John Davis had a corking good idea, back in, what one would have referred to as, “the day.”
I came across an anecdote about John Davys, who explored through the Arctic. He did get a straight named after him, which is something I suppose. John Davys was an accomplished navigator and explorer, who concerned himself with less with politics and more with navigation, cartography, exploration.
Overexposure in 16th Century wood prints.
Excerpt from Arctic Dreams by Barry Lopez
“Voyages of a very different sort were undertaken eight years later by John Davis, perhaps the most highly skilled of all the Elizabethan navigators, a man of a more seren disposition than the volatile Frobisher, much less the disciplinarian among his men, less acquisitive and less self-promoting of his achievements – part of the reason that he, of all the West Country mariners, was the one never knighted.
“With the backing of Adrian Gilbert, a prominent Devonshire physician, and William Sanderson, a London merchant-adventurer, and under the patronage of the Duke of Walsingham, Davis outfitted two small ships, the Sunneshine and the Mooneshine, the former with a four-piece orchestra, and sailed from Dartmouth on the Devon coast on June 7, 1585.
“Their first landfall was near present day [mid-1980s) Cape Walløe on the southeast coast of Greenland, but fog and the ice stream in the East Greenland Current held them off. “[T]he irksome noyse of the yse was such, that it bred strange conceites among us, so that we supposed the place to be vast and voyd of any sensible or vegitable creatures, whereupon I called the same Desolation.” The two ships stood out from Cape Farewell (Davis would so name it on his second voyage) and came to shore, finally, near th eold Norse settlement at Godthåb on July 29. And here took place one of the most memorable of meetings between cultures in all of arctic literature.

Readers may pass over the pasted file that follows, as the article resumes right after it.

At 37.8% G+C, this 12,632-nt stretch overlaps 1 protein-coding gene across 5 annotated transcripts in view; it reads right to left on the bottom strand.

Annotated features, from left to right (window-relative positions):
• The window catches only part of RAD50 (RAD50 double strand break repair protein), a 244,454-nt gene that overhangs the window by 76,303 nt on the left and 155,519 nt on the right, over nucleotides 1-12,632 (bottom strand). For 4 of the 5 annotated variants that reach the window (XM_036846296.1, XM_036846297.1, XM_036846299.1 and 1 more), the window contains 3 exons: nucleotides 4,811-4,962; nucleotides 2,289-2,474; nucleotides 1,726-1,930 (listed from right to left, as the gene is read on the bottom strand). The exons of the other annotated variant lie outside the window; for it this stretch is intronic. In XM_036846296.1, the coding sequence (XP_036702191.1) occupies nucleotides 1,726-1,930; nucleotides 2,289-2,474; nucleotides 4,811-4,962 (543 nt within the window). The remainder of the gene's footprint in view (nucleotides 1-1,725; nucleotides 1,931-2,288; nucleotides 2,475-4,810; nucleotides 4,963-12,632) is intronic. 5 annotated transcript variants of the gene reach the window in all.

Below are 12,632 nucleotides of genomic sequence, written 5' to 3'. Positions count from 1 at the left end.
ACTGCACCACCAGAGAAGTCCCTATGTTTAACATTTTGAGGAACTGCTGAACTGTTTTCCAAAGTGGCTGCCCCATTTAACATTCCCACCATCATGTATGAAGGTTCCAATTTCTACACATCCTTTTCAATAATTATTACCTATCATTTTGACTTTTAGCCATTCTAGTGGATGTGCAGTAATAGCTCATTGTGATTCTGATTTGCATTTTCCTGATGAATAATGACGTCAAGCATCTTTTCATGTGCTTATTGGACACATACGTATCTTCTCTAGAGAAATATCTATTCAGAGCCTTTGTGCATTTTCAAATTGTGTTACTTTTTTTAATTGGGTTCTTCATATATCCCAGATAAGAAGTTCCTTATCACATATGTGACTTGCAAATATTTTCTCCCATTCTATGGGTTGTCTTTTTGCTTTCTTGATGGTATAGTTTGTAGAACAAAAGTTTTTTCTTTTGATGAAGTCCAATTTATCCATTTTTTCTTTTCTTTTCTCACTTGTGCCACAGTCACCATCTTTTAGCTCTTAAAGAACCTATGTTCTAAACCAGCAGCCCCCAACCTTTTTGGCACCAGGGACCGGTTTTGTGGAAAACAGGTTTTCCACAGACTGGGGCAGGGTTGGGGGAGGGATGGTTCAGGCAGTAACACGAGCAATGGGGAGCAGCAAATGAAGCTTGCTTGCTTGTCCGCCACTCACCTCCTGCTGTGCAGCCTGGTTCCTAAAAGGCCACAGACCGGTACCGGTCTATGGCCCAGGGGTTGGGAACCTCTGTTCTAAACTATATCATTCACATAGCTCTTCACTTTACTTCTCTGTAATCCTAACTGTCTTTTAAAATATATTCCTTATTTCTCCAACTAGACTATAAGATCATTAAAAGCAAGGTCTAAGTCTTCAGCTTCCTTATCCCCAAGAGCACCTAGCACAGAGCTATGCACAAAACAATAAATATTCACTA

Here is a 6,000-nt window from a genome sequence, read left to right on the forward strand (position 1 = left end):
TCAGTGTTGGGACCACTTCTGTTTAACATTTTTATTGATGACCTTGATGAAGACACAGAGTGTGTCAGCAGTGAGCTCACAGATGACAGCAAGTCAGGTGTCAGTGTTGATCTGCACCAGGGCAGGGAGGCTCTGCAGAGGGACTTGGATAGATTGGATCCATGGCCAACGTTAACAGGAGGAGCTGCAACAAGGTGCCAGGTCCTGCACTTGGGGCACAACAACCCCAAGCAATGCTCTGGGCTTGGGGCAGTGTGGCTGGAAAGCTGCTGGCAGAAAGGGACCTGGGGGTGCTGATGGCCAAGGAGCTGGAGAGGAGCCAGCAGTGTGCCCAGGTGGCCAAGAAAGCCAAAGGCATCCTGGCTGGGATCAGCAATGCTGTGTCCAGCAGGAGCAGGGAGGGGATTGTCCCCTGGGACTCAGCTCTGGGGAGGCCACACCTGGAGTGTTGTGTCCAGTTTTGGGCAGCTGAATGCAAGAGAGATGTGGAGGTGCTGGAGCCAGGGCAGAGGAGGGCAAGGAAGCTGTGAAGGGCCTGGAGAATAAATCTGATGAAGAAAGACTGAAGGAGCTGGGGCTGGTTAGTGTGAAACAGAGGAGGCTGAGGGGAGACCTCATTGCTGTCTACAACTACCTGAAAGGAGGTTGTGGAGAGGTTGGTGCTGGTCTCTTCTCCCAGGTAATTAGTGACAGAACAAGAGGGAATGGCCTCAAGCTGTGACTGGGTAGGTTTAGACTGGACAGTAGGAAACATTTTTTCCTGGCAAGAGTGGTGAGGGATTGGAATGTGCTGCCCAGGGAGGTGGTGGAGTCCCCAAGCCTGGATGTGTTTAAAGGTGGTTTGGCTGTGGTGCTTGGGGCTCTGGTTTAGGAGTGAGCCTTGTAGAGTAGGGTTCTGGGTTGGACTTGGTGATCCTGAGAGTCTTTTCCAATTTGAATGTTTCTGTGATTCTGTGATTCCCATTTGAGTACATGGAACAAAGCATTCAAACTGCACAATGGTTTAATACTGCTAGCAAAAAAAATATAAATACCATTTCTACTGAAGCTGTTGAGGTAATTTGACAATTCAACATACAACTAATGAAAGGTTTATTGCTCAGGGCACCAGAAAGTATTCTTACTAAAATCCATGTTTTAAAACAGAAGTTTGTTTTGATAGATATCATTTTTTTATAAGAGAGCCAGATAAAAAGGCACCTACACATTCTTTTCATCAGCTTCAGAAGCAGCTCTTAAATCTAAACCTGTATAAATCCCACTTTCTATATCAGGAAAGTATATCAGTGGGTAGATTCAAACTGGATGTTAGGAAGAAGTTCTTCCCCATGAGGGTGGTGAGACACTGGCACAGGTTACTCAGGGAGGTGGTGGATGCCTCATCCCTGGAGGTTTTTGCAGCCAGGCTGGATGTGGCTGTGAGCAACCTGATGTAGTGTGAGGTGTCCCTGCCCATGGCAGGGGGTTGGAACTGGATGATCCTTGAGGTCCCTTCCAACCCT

“Davis and several others were reconnoitering from the top of an island in what Davis had named Gilbert Sound when they were spotted by a group of [Inuit] on the shore, some of whom launched kayaks. They made “a lamentable noyse,” wrote John Jane, “… with great outcryes and skreechings: wee hearing them thought it had bene the howling of wolves.” Davis called on the orchestra to play and directed his officers and men to dance. The Eskimos cautiously approached in kayaks, two of them pulling very close to the beach. “Their pronunciation,” wrote Jane,” was very hollow through the throate, and their speach such as we could not understand: onely we allured them by friendly imbracings and signes of curtesie. At length one of them poynting up to the sunne with his hande, would presently strike his brest so hard, that we might hear the blowe.” John Ellis, master of the Mooneshine, began to imitate, pointing to the sun and striking his breast. One [Inuk} came ashore. They handed him pieces of their clothing, having nothing else to offer, and kept up their dancing, the orchestra playing the while.
“The following morning the ships’ commpanies were awakened by the very same people, standing on the same hill the officers hand stood on the day before. The [Inuit] were playing on a drum, dancing and beckoning to them.
“(Davis’s courteous regard for the [Inuit] is unique in early arctic narratives He found them “a very tractable people, voyde of craft or double dealing….” He returned to the same spot on his second voyage; the moment of mutual recognition, and his reception, were tumultuous.)”
“Davis’s accomplishments on these trips are stunning. He laid down most of the Labrador coast on sailing charts, some 700 miles of the west coast of Greenland, and most of southwest Baffin Island. Hi notes on ice conditions, plants, animals, currents, and the interior of Greenland, as well as his ethnographic descriptions of [Inuit], were the first of their kind. He brought these lands not only onto the maps but into the realms of science. The “Traverse-Booke” he developed on the voyrages became the model for a standard ship’s log. The backstaff he developed anticipated the reflecting quadrant and the modern sextant. And The Seaman’s Secret (1594), much of it based on these thre voyages, became a seventeenth-century bible for English mariners.
I propose that July 29th be the holiday to meet one another with music and dance, smiles and acts of “curtesie.” I maintain that dancing and feasting together is one of the best ways of getting to know one another.
I’ll put this in the works – we can always use another excuse to dance (nobody needs a reason).